Attorney D. O. Dwyer has in the
past week been having his suite of
offices in the Dwyer building repaint
ed and decorated and made into one
of the most pleasant and attractive
office locations in the city. The li
brary has been papered and painted
l in a soft tone of green that makes
a restful and pleasing shade for the
study room and private offices are in
a lighter coloring of gray that makes
a very handsome appearance and
certainly will be appreciated by Mr.
Dwyer in his hours of study and of
fice work as a most pleasing place
to look after the cares of the large
law practice. The hall is yet to be
completed but when this is done the
interior of the building will be strict
ly up to date In every respect. .
ING FROM OMAHA
GOES IN DITCH
TRUCE OF H. M. S0ENNICHSEN
CONVEYING PARTY FROM
DEN, IS WRECKED.
'"rem Tuesday's Xal'iy
Last night about 11:00 when the
truck belonging to the H. M. Soen
nichsen ftcre was returning to this
city with a party that had been in
attendance at the Ak-Sar-Ben show,
the truck ran into the ditch near
the turn at the Nord farm on the
Platte bottom and as the result oe
cassioned some very painful injuries
to Mr. Soennichsen as well as knock
ing off one front and one rear wheel
of the truck and shaking up all of
the occupants of the truck.
The truck was driven by William
Mendenhall, who is in the employ of
Mr. Soennichsen and the party was
traveling at a very good rate of
f-necd, to reach home as early as pos
sible. It was quite dark along the
roadway and Mr. Mendenhall states
that he was unable to see far en
ough in advance to glimpse the turn
in the road and when he saw it, it
was too late to make it, and as a
consequence the car went into the
ditch. The driver says that the weeds
are quite high there and more or less
dust flying prevented him from see
ing the turn in time.
As the car struck the ditch it turn
ed over on. one side and Mr. Soen
nichsen was pitched out of the car,
over the steering wheel and Mr. Men
denhall, with whom he was riding,
and as he was thrown he lit on a
barbed wire fence inflicting a num
ber of painful cuts and injuries and
alighting on his face on the ground
was quite badly bruised and skinned
up. He had several cuts on his legs
from cither the wire or pieces of the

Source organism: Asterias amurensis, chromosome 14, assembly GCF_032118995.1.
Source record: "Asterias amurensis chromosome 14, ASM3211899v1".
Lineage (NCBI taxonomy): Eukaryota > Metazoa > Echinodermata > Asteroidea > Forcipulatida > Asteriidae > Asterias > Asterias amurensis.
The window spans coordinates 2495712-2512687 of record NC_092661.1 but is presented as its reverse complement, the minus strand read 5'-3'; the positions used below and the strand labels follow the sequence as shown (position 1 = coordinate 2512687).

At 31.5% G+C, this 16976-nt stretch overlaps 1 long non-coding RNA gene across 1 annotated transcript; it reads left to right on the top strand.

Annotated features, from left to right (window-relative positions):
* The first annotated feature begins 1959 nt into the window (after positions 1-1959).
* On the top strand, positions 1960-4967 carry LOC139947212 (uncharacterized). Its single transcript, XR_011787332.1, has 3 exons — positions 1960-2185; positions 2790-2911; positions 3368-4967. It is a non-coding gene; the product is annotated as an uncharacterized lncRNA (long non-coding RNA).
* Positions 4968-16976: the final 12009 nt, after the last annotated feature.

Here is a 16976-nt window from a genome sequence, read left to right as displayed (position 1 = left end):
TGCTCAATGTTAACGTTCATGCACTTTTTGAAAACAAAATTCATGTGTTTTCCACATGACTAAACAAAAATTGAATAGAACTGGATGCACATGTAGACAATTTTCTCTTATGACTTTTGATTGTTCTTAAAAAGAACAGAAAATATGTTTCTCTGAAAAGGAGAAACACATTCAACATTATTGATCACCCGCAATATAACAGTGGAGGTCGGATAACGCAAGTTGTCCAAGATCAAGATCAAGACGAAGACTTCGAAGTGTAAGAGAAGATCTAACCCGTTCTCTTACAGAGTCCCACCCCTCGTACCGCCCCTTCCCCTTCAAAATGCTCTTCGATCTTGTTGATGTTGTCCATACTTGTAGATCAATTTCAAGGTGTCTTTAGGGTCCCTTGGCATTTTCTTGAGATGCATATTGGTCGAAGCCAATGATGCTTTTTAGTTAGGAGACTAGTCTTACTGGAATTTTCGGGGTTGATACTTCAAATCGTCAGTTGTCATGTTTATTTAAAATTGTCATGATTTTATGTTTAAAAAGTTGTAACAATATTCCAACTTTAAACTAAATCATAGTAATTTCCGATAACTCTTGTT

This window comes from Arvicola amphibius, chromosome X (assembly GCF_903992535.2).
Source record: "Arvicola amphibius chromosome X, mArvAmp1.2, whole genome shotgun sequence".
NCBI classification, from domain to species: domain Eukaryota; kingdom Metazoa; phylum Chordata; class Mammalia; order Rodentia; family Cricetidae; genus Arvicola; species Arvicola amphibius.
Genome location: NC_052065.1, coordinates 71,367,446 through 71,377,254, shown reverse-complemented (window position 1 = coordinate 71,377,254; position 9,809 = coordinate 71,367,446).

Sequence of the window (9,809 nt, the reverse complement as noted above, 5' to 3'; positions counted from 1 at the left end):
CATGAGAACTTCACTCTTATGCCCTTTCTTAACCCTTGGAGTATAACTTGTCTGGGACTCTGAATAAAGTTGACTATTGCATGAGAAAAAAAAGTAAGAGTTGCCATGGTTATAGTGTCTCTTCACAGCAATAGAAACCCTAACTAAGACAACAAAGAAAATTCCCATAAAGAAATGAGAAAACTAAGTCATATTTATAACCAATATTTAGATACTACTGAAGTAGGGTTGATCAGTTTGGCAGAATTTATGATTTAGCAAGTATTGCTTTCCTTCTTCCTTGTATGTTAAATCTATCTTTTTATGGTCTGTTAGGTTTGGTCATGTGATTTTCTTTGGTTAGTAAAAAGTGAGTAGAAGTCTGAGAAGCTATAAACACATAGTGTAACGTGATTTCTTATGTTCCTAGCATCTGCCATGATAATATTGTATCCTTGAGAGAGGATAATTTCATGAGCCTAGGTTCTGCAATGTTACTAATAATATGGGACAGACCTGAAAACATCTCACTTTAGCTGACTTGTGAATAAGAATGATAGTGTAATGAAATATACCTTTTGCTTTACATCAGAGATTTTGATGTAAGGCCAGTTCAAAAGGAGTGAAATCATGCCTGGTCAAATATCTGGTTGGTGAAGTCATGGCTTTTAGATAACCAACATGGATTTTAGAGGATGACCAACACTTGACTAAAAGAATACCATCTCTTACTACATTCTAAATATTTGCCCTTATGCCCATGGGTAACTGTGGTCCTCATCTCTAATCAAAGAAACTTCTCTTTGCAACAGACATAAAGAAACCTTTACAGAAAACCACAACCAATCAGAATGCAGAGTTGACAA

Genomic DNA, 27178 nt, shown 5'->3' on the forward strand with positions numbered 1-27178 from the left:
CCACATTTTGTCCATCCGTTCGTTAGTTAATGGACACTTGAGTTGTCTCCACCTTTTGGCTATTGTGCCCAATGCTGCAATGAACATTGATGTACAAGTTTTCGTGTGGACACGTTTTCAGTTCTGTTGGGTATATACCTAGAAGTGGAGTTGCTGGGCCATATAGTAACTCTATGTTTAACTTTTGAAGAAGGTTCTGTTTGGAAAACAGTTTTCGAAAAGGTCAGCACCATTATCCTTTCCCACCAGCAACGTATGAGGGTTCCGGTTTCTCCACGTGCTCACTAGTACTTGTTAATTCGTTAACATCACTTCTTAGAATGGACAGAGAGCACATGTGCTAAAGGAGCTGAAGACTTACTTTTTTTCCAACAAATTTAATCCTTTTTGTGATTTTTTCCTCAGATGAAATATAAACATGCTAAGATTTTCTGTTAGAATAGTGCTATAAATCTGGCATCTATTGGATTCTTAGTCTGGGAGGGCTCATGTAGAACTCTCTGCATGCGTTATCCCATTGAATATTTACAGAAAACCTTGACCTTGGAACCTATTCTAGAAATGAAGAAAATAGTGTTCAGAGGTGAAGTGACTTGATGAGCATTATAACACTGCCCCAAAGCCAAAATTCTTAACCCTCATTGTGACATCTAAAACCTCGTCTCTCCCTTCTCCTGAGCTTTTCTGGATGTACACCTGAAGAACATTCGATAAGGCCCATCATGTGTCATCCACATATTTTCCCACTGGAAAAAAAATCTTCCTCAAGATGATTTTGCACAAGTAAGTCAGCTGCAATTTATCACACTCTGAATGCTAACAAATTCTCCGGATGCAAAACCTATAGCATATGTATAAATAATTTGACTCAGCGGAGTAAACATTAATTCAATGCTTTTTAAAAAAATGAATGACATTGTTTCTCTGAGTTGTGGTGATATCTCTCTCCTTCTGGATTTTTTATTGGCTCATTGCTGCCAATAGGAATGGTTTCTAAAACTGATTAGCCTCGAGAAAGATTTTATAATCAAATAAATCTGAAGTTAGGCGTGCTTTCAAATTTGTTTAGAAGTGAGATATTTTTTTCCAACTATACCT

broken windshield, that necessitated
the services of a physician to dress.
Edward Donat and Carl Ofe were
seated in the rear of the truck and
were not seriously injured beyond
being bruised up some and as was al
so Mr. Mendenhall.
The injured man was brought in
by other amoi.sts returning from Om
aha and taken to his home where
he is bein:,' cared for. The truck was
brought in later and found to be
more or less battered up with two
wheels broken and other damages
including the broken windshield.
This accident was the only dis
agreeable feature of the trip to Om
aha and while serious enough it is
fortunate that no one was injured
LEAVE FOB SIOUX CITY
rom Monday's DaJlv
H. H. Tartsch and wife, who have
been here visiting at the home of
Mr. and Mrs. William Ballance, par
ents of Mrs. Tartsch, for the past
week, departed yesterday for their
home at Sioux City. Ia. They have;
been visiting at Minneapolis ana
other points in Minnesota and from
there drove here for a visit during
their vacation and from here re
turned home. The heavy storm of
Friday night that did a great deal
of damage in the northern part of
the state, caused a great deal of ap
prehension as to whether or not the
trip could be made but Mr. Tartsch
decided to try and reach their home
as he was to commence his work this
morning in the large mercantile es
tablishment there with which he Is
DIES AT BED OAK
From Tuesday's Dally.
This morning W. J. Streight re
ceived the news of the death yester
day afternoon, at 4 o'clock at his
home in Red Oak. Ia., of hi3 cousin,
Thad Whittier. The death came as
llin rfci'lt nf n n illnpea of Rpvprnl
weeks due to a paralytic stroke andj
from which Mr. Whittier never re
covered. The deceased was fifty-seven
years of age and leaves to mourn
his death the wife and one son. Mr.
Whittier was well known here, he
having traveled for the Morris Pack
ing company for a number of years
and made this territory as one of
his points of trade. The funeral will
be held tomorrow afternoon at 3 o'
clock from the late home In Red
REMOVE FROM CITY
From Tuesday's Dally.
This morning Mrs. Jennie Schiap
pacasse and daughter. Miss Cecil,
departed for Cozad, Neb., where they
will visit for a short time at the
home of Mr. and Mrs. Floyd Harvey,
the latter being a sister of Mrs. Schi
appacasse, and from there they will
go to Greeley. Colo., where they will
make their future home, and where
the two sons, Ray and Theodore, are'
already located. It is with regret that
the friends see this old family leave
this city w;here they have resided forj
so many years but in the new home
in the foothills of the great Rockies.!
they will carry the well wishes of
' the friends for their future welfare.
I Phone the Journal office when you
are in need of job printing of any
kind. .Best equipped shop in south
GONE ON SAD MISSION
From Tuesday's Daily.
Dr. R. P. Westover of this city is
at Rushville, Neb., where he was
called on Sunday by the death of his
brother, Joseph Westover, which oc
curred at Washington. D. C, where
he made his home. The body is be
ing brought back to the home of the
parents, Judge and Mrs. W. II. West
over, at Rushville and the funeral